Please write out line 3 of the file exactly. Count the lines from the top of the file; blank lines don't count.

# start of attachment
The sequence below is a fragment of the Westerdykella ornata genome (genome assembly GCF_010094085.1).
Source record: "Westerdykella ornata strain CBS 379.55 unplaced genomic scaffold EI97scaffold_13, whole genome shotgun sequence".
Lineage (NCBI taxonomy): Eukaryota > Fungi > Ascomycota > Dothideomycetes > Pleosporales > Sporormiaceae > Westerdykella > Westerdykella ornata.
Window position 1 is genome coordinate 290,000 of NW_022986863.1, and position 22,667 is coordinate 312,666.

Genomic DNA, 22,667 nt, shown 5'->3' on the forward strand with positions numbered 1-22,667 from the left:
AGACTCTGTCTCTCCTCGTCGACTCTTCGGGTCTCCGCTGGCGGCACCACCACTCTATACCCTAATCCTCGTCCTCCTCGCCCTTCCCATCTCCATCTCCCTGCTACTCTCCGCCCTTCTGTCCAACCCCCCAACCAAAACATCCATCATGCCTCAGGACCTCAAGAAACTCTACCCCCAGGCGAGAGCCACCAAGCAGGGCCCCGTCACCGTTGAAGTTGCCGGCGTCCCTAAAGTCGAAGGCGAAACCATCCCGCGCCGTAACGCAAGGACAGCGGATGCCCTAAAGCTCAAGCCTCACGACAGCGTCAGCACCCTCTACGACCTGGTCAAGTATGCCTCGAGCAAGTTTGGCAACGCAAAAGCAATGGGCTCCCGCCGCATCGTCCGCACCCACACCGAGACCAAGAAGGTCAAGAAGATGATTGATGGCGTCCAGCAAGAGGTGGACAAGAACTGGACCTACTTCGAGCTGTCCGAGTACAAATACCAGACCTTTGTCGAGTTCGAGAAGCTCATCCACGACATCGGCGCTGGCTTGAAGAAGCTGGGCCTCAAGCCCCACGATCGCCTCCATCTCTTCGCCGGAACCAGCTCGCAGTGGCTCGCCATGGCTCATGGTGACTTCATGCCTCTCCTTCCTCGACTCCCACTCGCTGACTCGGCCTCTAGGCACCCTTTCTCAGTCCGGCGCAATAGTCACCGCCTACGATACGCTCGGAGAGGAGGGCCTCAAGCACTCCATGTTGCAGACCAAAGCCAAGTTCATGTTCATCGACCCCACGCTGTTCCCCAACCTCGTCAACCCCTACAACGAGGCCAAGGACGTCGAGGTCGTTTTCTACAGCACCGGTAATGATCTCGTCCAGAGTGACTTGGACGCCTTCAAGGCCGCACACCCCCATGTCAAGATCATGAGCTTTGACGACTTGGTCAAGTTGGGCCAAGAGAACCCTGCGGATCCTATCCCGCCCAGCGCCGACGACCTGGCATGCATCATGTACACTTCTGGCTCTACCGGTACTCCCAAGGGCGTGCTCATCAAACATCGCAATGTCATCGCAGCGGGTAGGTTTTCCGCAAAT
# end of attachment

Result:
Lineage (NCBI taxonomy): Eukaryota > Fungi > Ascomycota > Dothideomycetes > Pleosporales > Sporormiaceae > Westerdykella > Westerdykella ornata.